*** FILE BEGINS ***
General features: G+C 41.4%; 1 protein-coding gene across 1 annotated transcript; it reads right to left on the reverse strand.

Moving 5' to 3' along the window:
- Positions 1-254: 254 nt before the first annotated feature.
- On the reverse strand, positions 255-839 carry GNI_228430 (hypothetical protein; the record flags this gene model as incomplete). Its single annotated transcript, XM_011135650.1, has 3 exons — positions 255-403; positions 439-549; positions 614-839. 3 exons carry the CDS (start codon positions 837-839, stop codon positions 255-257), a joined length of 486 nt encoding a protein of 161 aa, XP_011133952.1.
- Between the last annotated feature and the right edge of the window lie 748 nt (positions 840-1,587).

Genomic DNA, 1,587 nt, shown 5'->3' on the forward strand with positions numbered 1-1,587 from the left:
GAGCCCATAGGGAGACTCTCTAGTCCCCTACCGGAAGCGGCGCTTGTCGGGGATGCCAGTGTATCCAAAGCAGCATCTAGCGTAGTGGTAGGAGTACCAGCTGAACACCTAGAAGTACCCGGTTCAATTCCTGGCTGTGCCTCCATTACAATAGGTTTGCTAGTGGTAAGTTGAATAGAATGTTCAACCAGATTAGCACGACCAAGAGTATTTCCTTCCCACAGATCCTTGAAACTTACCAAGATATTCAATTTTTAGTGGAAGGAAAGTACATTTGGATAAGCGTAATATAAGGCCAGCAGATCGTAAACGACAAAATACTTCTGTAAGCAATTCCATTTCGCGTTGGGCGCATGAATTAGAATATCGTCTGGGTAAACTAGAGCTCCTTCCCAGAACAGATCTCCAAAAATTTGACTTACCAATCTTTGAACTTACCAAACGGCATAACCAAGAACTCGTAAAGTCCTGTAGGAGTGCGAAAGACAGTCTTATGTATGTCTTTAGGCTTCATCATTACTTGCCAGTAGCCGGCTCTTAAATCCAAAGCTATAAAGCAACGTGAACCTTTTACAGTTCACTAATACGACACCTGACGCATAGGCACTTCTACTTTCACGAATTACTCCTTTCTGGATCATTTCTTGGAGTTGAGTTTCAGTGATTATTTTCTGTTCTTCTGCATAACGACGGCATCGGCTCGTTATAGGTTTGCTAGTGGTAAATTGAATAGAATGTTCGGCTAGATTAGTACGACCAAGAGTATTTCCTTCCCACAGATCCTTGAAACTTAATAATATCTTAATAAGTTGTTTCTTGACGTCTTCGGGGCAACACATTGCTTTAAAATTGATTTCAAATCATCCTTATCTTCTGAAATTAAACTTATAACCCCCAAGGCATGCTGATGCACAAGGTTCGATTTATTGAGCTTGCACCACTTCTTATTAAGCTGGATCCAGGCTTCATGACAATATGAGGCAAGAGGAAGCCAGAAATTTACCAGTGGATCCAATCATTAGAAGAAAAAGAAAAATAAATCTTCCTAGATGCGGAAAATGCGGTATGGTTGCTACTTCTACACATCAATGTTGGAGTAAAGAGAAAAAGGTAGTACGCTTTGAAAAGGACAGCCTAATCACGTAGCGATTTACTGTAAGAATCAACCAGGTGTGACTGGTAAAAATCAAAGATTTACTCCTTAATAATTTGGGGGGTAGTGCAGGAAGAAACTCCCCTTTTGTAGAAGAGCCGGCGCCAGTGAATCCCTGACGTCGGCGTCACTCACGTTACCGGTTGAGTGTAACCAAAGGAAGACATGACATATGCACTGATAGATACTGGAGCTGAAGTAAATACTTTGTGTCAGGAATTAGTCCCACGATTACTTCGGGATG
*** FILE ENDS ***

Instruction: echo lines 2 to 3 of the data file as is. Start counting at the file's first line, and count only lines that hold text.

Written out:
Moving 5' to 3' along the window:
- Positions 1-254: 254 nt before the first annotated feature.